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“Governor Oops,” King of Jobs

Texas Gov. Rick Perry, known to his critics as “Governor Oops,” is laughing all the way to the head of the pack. Forbes’s list of the Ten Best Cities for Jobs, based on unemployment rate, job growth, and per capita income, has Texas cities nabbing the top four spots, as well as five of the top six. San Francisco is California’s lone entry, while New York and Chicago are left pressing their noses against the glass.

Critics have argued that the Texas jobs miracle is due to exploited, low-wage workers, but the data paints a much sunnier picture:

While Texas is a right-to-work state, many of the highest paying jobs in the Dallas area are with unionized defense manufacturers like Bell Helicopter and Lockheed Martin, which produces the F-35 Lightning II fighter at a mile-long plant in Fort Worth. […]

“People say it’s all low-pay jobs, so I looked at employment growth by wage quartile,” [Dallas Federal Reserve Economist Pia Orrenius] said. And guess what? Not only is the Dallas-area per-capita income of $39,548 comfortably above the national average of $37,000, but it’s growing fastest in the top half of wages above $16 an hour.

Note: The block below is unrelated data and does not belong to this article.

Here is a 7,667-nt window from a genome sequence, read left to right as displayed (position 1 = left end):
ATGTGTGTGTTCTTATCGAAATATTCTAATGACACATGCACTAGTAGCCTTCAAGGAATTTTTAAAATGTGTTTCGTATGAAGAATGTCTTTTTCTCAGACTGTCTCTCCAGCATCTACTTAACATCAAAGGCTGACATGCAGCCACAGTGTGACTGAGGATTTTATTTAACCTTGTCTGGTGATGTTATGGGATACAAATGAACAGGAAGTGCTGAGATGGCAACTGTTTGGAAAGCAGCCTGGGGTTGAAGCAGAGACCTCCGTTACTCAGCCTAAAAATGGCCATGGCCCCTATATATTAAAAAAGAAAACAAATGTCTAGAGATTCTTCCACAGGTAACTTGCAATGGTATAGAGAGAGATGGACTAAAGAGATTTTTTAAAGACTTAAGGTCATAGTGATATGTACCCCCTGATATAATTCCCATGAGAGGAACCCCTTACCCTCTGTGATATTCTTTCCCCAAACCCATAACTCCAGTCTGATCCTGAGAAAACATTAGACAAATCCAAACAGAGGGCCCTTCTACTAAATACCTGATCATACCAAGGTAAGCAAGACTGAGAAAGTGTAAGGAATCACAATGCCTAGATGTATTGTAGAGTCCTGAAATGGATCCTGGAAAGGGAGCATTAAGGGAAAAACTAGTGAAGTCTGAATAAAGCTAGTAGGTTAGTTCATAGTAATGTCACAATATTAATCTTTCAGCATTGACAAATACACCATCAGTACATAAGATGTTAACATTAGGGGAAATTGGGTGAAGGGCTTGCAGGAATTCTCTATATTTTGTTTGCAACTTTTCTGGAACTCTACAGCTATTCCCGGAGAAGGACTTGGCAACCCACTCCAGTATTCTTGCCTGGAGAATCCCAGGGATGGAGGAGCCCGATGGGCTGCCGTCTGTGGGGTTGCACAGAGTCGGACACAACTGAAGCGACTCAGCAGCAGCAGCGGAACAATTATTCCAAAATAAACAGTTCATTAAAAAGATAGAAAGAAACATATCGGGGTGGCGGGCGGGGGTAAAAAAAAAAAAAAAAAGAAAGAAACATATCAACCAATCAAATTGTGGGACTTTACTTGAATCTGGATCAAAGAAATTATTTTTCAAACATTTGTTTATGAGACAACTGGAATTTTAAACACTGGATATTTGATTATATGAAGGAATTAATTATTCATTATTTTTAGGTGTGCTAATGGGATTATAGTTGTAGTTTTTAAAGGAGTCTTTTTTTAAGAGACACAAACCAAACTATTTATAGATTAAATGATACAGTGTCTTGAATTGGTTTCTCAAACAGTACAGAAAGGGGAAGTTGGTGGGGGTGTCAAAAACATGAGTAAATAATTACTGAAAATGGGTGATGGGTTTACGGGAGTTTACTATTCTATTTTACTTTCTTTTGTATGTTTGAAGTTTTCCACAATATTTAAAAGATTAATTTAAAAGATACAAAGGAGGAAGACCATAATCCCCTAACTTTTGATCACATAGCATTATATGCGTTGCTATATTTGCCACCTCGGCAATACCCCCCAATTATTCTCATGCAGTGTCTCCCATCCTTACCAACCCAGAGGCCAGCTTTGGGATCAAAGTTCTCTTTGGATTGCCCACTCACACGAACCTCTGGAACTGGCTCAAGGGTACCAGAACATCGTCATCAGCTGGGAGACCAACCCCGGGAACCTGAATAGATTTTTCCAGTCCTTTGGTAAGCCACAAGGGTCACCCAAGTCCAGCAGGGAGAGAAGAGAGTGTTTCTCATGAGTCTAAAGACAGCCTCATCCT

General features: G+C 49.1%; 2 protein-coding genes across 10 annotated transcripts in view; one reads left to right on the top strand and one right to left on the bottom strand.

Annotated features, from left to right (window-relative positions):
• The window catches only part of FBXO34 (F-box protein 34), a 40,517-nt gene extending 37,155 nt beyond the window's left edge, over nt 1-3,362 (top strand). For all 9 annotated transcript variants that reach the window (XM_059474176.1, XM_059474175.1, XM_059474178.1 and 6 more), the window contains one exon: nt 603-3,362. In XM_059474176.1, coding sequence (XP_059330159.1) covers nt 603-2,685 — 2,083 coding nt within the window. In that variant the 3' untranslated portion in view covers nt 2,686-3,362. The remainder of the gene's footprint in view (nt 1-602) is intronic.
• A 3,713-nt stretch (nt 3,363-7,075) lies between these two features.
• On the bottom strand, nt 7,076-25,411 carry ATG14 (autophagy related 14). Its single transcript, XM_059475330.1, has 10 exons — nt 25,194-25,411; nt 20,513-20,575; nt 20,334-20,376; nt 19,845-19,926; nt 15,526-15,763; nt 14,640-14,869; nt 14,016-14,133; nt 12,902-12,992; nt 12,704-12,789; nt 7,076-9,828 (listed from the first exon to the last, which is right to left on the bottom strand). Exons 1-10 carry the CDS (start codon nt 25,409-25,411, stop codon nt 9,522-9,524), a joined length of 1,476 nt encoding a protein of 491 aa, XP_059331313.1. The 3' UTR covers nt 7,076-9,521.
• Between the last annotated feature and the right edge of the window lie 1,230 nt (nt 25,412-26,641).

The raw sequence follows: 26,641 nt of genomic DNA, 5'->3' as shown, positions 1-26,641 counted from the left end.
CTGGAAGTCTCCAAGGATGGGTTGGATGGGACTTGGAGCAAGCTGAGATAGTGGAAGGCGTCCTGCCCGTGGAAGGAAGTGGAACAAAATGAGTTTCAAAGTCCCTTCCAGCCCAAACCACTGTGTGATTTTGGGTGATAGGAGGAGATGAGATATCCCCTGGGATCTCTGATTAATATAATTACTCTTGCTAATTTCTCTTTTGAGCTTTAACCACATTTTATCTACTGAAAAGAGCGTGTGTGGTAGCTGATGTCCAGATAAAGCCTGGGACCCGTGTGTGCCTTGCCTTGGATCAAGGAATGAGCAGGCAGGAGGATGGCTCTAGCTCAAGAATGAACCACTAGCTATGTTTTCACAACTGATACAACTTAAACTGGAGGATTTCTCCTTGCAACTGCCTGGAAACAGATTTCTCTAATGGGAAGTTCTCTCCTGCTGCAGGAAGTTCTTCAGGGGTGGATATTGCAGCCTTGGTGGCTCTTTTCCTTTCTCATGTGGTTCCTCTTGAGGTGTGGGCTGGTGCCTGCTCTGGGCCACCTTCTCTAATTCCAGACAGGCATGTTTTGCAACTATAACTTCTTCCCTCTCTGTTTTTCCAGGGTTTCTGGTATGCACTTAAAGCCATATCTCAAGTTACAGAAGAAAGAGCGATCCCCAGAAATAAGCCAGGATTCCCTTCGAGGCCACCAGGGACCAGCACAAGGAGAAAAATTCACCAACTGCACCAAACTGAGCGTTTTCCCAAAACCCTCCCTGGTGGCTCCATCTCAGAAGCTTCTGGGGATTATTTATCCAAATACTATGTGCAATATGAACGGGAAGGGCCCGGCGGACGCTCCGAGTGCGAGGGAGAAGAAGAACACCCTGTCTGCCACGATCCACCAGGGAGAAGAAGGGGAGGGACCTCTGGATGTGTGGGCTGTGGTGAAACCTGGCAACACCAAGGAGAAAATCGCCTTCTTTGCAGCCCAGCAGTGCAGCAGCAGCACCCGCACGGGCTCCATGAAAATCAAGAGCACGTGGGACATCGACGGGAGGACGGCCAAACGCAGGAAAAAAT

The wealth isn’t concentrated in booming Dallas. High paying jobs in the energy, tech, law, accounting, banking, and professional-services sectors are filling the high-rise office buildings of Houston, Austin, Fort Worth, and San Antonio as well.

American entrepreneurs, take note. The cities that want you the most are the ones that are making it easiest for you to take risks and to succeed. New York and Chicago will always be home to a wonderful artistic and culinary culture, but they might not be the best places to build your future fortunes.

States are increasingly competing directly for talented workers and job-creators, and Texas appears to be pulling ahead.

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